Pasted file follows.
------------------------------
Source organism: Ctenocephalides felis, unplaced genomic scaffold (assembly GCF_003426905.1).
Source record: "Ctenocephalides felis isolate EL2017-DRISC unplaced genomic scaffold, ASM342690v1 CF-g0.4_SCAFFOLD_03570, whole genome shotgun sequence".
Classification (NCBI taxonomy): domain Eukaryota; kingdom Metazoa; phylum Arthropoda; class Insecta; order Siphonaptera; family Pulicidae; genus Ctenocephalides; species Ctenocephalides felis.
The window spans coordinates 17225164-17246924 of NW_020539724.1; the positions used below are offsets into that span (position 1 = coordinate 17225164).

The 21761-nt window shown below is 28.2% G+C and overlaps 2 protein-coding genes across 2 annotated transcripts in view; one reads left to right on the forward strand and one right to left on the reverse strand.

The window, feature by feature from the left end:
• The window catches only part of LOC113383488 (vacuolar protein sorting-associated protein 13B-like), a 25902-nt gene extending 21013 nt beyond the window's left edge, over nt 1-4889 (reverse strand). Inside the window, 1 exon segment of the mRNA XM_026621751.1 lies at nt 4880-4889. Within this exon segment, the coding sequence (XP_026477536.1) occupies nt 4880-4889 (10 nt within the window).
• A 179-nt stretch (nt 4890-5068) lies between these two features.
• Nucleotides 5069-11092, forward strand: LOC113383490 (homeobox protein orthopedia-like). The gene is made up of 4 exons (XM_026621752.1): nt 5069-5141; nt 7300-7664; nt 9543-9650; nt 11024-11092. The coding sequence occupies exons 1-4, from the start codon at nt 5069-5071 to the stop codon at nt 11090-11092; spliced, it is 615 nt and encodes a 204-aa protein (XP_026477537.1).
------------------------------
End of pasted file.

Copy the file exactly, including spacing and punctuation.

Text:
Source organism: Ctenocephalides felis, unplaced genomic scaffold (assembly GCF_003426905.1).
Source record: "Ctenocephalides felis isolate EL2017-DRISC unplaced genomic scaffold, ASM342690v1 CF-g0.4_SCAFFOLD_03570, whole genome shotgun sequence".
Classification (NCBI taxonomy): domain Eukaryota; kingdom Metazoa; phylum Arthropoda; class Insecta; order Siphonaptera; family Pulicidae; genus Ctenocephalides; species Ctenocephalides felis.
The window spans coordinates 17225164-17246924 of NW_020539724.1; the positions used below are offsets into that span (position 1 = coordinate 17225164).

The 21761-nt window shown below is 28.2% G+C and overlaps 2 protein-coding genes across 2 annotated transcripts in view; one reads left to right on the forward strand and one right to left on the reverse strand.

The window, feature by feature from the left end:
• The window catches only part of LOC113383488 (vacuolar protein sorting-associated protein 13B-like), a 25902-nt gene extending 21013 nt beyond the window's left edge, over nt 1-4889 (reverse strand). Inside the window, 1 exon segment of the mRNA XM_026621751.1 lies at nt 4880-4889. Within this exon segment, the coding sequence (XP_026477536.1) occupies nt 4880-4889 (10 nt within the window).
• A 179-nt stretch (nt 4890-5068) lies between these two features.
• Nucleotides 5069-11092, forward strand: LOC113383490 (homeobox protein orthopedia-like). The gene is made up of 4 exons (XM_026621752.1): nt 5069-5141; nt 7300-7664; nt 9543-9650; nt 11024-11092. The coding sequence occupies exons 1-4, from the start codon at nt 5069-5071 to the stop codon at nt 11090-11092; spliced, it is 615 nt and encodes a 204-aa protein (XP_026477537.1).